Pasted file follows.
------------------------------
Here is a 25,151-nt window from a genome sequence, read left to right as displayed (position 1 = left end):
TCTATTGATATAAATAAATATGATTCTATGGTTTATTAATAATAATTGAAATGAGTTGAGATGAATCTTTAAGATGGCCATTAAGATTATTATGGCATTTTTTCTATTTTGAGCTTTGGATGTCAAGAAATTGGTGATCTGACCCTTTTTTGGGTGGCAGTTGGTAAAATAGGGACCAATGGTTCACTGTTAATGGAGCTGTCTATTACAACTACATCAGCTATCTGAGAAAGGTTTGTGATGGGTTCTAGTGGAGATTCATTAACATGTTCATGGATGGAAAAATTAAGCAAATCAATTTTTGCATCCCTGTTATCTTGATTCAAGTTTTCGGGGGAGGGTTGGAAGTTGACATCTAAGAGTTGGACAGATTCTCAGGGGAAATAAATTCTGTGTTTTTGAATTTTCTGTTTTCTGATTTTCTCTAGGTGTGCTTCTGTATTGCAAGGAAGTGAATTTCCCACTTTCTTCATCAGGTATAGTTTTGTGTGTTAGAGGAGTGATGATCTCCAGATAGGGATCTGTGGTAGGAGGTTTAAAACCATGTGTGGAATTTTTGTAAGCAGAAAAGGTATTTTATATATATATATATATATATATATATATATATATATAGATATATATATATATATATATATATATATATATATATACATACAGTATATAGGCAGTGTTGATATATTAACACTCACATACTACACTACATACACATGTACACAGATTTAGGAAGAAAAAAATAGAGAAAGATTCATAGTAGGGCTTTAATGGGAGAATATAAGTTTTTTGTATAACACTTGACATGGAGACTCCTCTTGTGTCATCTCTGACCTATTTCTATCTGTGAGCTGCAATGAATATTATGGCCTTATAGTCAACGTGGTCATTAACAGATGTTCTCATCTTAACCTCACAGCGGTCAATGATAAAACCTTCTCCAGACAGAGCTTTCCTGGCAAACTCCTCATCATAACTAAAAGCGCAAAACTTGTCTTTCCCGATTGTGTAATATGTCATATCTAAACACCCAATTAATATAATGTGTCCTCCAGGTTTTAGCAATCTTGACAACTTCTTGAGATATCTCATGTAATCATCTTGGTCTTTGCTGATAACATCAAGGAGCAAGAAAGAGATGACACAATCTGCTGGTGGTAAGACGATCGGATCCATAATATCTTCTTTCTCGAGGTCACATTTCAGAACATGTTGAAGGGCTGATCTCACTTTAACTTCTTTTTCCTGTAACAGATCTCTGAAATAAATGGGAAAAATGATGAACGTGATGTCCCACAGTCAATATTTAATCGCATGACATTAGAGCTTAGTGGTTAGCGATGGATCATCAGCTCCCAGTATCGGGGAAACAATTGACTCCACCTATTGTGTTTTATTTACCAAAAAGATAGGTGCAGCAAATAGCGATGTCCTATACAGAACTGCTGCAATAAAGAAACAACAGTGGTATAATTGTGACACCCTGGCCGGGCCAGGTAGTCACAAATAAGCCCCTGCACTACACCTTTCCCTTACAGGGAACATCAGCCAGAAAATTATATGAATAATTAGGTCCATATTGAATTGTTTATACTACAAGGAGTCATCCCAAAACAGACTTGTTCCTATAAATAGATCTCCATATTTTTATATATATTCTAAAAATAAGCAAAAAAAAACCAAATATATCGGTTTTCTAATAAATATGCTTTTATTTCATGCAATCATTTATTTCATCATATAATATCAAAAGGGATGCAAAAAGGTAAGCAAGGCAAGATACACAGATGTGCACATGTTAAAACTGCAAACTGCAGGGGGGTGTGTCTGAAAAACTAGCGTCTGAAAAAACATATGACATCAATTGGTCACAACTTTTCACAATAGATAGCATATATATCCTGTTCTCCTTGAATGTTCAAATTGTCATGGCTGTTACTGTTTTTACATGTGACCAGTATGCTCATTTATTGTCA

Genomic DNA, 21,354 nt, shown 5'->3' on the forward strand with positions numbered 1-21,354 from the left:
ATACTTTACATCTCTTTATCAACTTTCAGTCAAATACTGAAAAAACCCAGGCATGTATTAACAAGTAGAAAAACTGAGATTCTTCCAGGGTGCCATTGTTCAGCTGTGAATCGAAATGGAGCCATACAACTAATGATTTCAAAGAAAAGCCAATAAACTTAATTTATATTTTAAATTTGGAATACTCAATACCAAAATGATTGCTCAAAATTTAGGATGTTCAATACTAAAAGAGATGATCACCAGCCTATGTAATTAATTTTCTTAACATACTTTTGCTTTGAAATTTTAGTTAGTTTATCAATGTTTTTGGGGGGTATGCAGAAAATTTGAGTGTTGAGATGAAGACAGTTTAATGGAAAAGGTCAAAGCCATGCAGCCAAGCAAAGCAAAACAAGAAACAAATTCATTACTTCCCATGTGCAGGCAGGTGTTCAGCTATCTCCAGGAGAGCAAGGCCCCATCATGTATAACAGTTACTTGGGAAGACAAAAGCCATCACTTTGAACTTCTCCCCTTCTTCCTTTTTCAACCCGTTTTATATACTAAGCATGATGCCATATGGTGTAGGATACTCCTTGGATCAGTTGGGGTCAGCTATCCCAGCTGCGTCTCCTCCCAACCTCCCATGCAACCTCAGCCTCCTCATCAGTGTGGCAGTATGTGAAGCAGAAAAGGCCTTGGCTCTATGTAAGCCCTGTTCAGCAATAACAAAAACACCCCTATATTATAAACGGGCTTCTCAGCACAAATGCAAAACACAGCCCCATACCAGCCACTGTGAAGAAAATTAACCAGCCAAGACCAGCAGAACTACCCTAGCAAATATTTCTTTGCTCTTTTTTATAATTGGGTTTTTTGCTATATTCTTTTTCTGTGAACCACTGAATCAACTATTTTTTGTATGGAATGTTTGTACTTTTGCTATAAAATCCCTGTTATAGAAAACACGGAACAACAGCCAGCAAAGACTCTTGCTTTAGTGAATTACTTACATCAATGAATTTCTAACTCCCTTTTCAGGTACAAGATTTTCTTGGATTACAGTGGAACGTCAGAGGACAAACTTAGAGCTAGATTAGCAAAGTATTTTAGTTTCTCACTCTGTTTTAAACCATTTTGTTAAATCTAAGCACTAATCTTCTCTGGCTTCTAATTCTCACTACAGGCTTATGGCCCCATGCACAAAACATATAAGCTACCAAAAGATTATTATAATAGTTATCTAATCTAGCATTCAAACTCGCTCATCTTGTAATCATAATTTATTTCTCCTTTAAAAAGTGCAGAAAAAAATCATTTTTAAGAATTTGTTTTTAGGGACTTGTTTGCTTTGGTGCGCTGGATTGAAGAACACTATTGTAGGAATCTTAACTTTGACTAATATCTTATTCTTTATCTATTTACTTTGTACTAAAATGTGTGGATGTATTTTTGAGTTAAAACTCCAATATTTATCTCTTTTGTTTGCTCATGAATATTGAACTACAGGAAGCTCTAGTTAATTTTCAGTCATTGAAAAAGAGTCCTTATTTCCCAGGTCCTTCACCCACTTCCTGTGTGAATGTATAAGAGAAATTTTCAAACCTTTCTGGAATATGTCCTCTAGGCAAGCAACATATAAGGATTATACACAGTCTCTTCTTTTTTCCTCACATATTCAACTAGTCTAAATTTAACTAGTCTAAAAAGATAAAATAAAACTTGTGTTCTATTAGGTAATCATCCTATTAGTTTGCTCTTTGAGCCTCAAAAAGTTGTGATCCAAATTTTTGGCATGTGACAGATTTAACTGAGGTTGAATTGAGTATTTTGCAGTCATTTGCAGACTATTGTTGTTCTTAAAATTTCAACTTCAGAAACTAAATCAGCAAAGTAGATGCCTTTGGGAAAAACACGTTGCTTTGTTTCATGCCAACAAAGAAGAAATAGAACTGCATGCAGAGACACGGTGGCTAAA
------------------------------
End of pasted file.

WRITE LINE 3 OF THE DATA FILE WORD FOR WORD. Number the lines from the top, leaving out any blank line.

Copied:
Genomic DNA, 21,354 nt, shown 5'->3' on the forward strand with positions numbered 1-21,354 from the left: